OP0051. DIE BÜRGSCHAFT (Weill), recorded 1999, w.Julius Rudel Cond.Spoleto Festival USA Ensemble; Frederick Burchinal, Katherine Ciesinski, Lawrence Craig, John Daniecki, Enrico Di Giuseppe, Mark Duffin, Peter Lurie, Ann Panagulias, Herbert Perry, Joel Sorensen, Margaret Thompson, Dale Travis, etc. (Ho9lland) 2-EMI 27809, Slipcase Edition w.Elaborate Libretto-Brochure. Final Sealed Copy! - 724355697622
“Best known for his DIE DREIGROSCHENOPER (THE THREEPENNY OPERA), Kurt Weill was one of the most significant influences in American musical theater from the 1930s to the 1950s. At the time of his emigration from Germany in 1933, Weill was regarded as one of the finest Post-War composers, having already written THE THREEPENNY OPERA, and THE RISE AND FALL OF THE CITY OF MAHAGONNY, which continue to be his most frequently-performed works (along with STREET SCENE). His style, an exciting fusion of elements from many genres (especially Jazz), would forge a path for future eclectics, and show an affinity with composers, like George Gershwin, who sought to blur the boundaries between the worlds of opera and Broadway--the rarified and the popular.
DIE BÜRGSCHAFT (THE PLEDGE) dates from the years immediately prior to Weill's emigration, and it begs the question of what compositional path he might have followed had he remained in Europe for the rest of his career. An opera of great ambition and scope, it is far darker in tone than his earlier pieces, and it grapples with the operatic medium in earnest. There is a clear attempt to create large-scale musico-dramatic forms that far outpace his more typical ‘number operas’ (works divided cleanly between sections of music and sections of dialogue), and his use of irony and satire are minimal. This is not the same Weill as seen in his later works for Broadway.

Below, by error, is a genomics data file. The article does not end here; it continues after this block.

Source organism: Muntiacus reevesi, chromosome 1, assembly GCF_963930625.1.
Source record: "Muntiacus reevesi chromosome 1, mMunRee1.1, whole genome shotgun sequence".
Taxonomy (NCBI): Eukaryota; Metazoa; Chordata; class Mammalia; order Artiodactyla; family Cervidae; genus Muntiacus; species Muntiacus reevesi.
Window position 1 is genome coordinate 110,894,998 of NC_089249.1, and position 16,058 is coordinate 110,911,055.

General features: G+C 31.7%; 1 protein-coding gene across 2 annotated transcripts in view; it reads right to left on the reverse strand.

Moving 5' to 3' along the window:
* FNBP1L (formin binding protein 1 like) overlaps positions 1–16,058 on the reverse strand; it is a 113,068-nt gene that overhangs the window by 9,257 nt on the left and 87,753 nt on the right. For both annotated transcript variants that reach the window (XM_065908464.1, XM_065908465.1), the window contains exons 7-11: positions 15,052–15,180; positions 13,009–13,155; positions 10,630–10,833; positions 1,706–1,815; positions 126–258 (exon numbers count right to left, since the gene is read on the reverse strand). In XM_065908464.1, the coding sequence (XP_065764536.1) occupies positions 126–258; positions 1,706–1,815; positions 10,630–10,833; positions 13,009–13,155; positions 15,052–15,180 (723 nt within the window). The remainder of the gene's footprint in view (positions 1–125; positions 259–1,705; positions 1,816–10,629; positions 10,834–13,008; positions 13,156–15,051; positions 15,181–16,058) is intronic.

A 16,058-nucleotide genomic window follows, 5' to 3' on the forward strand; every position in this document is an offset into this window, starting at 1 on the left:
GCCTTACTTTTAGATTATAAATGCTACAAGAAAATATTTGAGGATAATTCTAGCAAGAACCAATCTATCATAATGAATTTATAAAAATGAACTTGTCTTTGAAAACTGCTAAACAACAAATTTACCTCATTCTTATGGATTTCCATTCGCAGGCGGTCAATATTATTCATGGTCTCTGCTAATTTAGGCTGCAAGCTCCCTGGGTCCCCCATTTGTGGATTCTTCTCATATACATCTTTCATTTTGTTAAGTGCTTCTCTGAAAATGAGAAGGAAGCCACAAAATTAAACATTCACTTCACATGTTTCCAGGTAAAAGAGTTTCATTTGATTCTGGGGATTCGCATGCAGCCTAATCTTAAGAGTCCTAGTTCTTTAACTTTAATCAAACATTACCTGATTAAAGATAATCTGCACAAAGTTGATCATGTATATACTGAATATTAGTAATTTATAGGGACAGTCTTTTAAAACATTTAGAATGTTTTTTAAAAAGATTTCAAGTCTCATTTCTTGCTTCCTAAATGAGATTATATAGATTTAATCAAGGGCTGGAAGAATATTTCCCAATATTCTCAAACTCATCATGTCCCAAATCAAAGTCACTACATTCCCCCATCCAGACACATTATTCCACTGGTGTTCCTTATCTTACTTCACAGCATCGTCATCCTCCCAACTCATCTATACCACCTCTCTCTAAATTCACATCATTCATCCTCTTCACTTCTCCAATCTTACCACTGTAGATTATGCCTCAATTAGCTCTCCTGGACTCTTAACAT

The story of DIE BURGSCHAFT, in which a money-driven dictatorship comes to power, bringing with it inevitable greed and destruction, contains a number of parallels to the then-imminent rise of Nazism, but it serves as a broader social parable dealing with man's role in society. It comes from Johann Gottfried Herder's fable DER AFRIKANISCHE RECHTSPRUCH (THE AFRICAN VERDICT), as adapted by librettist Caspar Neher. This marks a departure for Weill, who for the period of 1927-1930 had collaborated intensely with playwright and poet Bertolt Brecht. Neher had worked as a stage designer on several of Weill's previous productions, but this marked his first foray into dramatic writing--an effort of inconsistent and debatable quality. Weill himself acknowledged flaws in the libretto, which he attempted to address in later revisions. DIE BURGSCHAFT premiered on 10 March, 1932, at the Berlin Städtische Oper.”